Revelation 6

Before Reading.

  • Centering prayer— Pray for illumination, “Lord, open my heart and mind by the power of the Holy Spirit,” and remain in silence. The


  • Read slowly, keeping any words or phrase that come to your mind, and mark on them.
  • Close eyes and meditate on what you read.
  • Take a note if you have question, inspiration.   

Read Revelation 6

The vision of the opening of seven seals.

Four living creatures speak on God’s authority. And God allows four horsemen to act. “Come” was addressed successively to each of the four horsemen who accomplished God’s purpose. This vision indicates the judgement of God at the Day of the Lord.  

The white horse symbolizes a conquering power that none can resist. It refers to Jesus Christ.

The red horse symbolizes bloodshed and the horseman’s sword is a symbol of war.

The black horse symbolizes famine, follow upon war. The horseman’s scale for buying and selling goods symbolizes the huge rise in cost of everyday items that comes with war.

“A quart of wheat… wine” (6) is a measurement for a person’s daily food intake. “A denarion,” was a laborer’s daily wage at John’s time in the first century. This vision refers to God’s mercy in preserving some of the essential of life.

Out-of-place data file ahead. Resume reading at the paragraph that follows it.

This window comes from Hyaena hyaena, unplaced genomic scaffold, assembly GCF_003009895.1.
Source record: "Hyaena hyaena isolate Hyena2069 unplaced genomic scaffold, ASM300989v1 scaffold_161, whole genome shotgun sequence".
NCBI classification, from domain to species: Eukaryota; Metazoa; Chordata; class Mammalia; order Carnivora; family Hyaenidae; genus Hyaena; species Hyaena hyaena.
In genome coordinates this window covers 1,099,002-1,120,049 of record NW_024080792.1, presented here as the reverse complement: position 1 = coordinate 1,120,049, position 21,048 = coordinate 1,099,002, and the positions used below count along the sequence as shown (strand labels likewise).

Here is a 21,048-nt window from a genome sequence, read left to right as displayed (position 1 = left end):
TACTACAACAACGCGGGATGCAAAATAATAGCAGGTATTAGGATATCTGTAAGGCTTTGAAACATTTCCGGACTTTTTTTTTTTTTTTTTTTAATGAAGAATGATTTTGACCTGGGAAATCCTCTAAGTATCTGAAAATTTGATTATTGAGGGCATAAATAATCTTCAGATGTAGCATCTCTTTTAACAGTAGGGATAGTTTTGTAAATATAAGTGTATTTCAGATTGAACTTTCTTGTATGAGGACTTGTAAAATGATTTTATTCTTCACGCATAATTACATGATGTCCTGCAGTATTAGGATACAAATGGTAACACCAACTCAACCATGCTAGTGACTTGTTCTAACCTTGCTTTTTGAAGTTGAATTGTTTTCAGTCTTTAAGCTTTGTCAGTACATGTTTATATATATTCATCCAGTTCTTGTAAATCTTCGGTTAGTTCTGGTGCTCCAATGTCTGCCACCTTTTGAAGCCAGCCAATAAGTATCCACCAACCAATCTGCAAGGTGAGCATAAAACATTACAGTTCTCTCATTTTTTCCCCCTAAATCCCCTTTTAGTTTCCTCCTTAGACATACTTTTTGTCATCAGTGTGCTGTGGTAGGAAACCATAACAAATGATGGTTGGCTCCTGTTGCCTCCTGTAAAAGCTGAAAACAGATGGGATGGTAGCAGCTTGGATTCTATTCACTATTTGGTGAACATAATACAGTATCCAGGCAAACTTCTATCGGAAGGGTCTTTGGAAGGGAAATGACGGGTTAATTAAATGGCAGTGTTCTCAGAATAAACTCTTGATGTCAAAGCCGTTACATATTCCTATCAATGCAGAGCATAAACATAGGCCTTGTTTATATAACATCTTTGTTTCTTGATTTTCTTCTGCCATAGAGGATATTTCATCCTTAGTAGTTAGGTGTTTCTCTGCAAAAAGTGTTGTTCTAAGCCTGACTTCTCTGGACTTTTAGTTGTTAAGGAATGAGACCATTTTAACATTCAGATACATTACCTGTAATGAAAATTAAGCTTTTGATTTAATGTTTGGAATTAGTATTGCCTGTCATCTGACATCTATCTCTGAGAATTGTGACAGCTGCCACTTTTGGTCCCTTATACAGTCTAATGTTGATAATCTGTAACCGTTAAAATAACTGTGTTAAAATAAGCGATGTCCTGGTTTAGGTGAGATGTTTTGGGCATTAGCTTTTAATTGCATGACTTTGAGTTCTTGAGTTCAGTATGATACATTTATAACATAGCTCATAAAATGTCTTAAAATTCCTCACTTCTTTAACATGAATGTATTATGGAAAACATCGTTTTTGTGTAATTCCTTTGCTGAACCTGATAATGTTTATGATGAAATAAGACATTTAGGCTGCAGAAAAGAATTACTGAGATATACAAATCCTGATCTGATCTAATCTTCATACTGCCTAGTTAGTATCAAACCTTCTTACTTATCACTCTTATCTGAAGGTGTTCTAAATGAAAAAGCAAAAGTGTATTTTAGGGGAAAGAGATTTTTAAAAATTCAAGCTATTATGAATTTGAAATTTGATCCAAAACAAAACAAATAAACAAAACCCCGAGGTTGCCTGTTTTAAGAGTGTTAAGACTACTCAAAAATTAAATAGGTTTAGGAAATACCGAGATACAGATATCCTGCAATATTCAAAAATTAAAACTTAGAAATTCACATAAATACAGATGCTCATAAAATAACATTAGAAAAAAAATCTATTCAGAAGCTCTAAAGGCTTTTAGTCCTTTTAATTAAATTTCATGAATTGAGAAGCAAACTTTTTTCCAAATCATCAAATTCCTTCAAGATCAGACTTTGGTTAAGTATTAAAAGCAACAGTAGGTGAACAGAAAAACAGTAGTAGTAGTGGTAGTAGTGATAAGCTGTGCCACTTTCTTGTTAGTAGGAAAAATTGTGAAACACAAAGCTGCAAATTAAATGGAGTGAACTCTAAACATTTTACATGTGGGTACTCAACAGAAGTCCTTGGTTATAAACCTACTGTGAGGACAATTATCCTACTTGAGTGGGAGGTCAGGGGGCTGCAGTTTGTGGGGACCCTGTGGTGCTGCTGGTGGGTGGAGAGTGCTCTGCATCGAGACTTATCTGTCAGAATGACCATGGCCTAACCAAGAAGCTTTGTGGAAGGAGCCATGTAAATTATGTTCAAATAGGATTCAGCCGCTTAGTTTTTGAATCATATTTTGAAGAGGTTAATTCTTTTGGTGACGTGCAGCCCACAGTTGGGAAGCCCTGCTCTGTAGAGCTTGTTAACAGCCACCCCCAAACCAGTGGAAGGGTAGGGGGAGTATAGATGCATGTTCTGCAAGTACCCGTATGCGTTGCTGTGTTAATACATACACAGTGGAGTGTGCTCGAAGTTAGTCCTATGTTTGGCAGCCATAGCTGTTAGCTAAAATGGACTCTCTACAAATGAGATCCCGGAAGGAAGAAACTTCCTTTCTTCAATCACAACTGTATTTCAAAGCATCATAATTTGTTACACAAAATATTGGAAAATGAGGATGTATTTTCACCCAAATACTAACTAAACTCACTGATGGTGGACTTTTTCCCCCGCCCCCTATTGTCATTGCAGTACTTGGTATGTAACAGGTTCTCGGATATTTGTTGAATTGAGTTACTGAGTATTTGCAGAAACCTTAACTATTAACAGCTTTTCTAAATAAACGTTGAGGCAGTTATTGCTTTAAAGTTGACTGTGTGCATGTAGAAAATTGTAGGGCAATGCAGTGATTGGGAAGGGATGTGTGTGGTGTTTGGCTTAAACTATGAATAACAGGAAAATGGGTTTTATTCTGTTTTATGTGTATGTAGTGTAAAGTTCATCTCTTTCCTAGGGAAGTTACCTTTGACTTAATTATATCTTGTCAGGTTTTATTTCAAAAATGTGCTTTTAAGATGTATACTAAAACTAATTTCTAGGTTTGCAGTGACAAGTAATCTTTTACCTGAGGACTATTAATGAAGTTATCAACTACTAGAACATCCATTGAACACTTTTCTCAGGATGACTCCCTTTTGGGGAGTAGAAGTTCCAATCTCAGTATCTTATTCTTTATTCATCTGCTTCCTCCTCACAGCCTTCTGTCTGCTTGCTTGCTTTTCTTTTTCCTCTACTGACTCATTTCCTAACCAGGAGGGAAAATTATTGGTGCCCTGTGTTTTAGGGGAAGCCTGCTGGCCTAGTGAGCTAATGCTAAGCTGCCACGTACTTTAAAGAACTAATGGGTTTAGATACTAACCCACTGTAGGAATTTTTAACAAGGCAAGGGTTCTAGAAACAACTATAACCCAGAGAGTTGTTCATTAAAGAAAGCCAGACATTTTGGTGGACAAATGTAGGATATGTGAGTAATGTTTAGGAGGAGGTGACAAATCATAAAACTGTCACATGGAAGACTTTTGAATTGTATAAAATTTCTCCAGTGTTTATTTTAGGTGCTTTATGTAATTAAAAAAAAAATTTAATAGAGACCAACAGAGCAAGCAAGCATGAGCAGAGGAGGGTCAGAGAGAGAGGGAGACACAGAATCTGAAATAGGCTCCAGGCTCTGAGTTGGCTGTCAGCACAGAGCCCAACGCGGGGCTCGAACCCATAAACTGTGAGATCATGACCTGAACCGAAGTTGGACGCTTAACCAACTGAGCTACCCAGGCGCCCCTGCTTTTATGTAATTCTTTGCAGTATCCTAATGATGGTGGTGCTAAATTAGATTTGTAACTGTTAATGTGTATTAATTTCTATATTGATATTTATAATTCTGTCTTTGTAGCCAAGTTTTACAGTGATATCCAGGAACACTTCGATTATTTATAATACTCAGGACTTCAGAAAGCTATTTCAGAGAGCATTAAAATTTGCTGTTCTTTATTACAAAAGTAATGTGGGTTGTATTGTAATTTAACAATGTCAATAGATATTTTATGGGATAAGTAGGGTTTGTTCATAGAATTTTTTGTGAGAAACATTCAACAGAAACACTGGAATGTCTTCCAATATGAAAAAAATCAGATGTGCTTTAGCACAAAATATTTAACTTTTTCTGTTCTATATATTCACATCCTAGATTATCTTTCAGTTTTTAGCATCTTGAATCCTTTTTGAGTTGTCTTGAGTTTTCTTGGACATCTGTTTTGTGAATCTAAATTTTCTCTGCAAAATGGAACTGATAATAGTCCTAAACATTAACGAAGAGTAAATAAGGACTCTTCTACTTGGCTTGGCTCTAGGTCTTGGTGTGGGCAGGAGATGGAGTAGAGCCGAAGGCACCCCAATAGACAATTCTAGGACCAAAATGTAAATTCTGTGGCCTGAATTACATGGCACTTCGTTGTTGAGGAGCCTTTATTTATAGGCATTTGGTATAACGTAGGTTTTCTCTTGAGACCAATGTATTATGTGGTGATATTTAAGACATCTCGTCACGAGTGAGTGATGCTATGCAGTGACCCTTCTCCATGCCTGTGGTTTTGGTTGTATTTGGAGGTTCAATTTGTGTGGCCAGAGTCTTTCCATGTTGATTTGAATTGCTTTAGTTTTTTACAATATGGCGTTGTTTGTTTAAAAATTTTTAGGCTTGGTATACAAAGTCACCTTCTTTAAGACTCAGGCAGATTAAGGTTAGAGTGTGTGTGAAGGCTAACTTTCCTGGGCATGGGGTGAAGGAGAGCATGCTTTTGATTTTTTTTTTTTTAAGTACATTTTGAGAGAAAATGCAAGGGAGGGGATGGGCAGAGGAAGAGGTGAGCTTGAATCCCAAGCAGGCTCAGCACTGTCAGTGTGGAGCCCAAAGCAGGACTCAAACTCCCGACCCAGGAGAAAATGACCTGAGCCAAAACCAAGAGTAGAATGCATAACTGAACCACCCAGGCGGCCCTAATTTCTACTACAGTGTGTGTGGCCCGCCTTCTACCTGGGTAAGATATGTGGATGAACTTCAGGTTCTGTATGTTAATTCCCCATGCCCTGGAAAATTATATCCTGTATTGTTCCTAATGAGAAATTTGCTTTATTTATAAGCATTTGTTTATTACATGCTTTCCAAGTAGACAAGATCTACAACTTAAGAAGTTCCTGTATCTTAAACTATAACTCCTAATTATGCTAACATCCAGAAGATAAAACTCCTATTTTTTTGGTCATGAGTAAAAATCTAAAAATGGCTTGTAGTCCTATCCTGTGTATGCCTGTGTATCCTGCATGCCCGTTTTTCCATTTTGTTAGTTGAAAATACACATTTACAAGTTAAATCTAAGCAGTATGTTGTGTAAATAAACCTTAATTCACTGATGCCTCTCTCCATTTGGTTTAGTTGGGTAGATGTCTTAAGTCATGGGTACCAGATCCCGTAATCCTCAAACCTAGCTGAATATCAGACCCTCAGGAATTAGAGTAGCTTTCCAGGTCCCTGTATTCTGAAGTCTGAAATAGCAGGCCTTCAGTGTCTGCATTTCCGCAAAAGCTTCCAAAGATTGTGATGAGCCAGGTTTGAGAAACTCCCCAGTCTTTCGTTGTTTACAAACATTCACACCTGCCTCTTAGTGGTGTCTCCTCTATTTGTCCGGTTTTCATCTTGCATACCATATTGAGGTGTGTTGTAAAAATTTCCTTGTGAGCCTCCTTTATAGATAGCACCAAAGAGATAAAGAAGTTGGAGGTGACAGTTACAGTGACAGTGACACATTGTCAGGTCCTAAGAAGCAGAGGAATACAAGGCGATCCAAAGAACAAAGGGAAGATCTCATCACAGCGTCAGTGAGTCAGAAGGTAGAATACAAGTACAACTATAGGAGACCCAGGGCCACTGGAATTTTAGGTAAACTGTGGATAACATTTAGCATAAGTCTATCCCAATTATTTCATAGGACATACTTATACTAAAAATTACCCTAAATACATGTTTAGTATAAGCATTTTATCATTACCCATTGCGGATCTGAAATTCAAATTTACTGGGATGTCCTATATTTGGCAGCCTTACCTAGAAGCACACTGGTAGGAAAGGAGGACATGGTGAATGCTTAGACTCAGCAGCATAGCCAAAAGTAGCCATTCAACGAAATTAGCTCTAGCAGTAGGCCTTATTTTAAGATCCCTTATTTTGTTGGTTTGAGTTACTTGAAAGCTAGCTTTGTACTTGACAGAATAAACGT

The pale horse symbolizes the famine, pestilence and death that are result of war.

The fifth and sixth seals describe the prayer of the martyrs in heaven. They were killed like sacrificial animals on account of their faithfulness. The opening of the fifth seal is the request of the martyrs for God to hurry up and show supreme authority and justice by affirming the righteousness of those under the altar who had died, and by punishing the wicked. “How long” is a cry for divine vindication. “White robe” symbolizes salvation. “rest little longer,’ refers to the rest of the martyrs, calling for patience.

The opening of the sixth seal describes divine judgement in the Day of the Lord. The great earthquake and cosmic catastrophes represents God’s judgement through social upheaval. “the wrath of the lamb,” (16) is a contrasting image of the lamb, being innocent and defenseless. But the lamb also is described as “the lion of the tribe of Judah,” (5:5)

After Reading —- Reflection and prayer.

  • Reflect on this question, “What does God speak to me today in this chapter?
  • Pray that God’s word today be the way, the life, and the truth to you.
  • Live it out through the day.

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